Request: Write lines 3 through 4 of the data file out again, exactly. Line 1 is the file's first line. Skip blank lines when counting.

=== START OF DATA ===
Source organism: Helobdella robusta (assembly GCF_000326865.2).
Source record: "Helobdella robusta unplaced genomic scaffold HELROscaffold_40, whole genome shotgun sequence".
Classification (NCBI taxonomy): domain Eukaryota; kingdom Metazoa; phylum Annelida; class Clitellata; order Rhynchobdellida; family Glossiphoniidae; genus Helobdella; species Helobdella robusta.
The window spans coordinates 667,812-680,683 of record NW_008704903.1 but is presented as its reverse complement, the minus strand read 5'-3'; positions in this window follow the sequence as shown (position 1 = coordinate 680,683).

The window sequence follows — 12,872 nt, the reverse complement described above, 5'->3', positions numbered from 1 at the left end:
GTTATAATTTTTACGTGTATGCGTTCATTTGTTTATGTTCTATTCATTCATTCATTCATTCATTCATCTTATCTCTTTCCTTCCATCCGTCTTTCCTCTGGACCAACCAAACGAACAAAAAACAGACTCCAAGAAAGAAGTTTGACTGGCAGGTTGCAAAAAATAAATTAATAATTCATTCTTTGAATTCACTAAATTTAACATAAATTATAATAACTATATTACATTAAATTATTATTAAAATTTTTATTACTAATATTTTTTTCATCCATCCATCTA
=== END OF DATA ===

Classification (NCBI taxonomy): domain Eukaryota; kingdom Metazoa; phylum Annelida; class Clitellata; order Rhynchobdellida; family Glossiphoniidae; genus Helobdella; species Helobdella robusta.
The window spans coordinates 667,812-680,683 of record NW_008704903.1 but is presented as its reverse complement, the minus strand read 5'-3'; positions in this window follow the sequence as shown (position 1 = coordinate 680,683).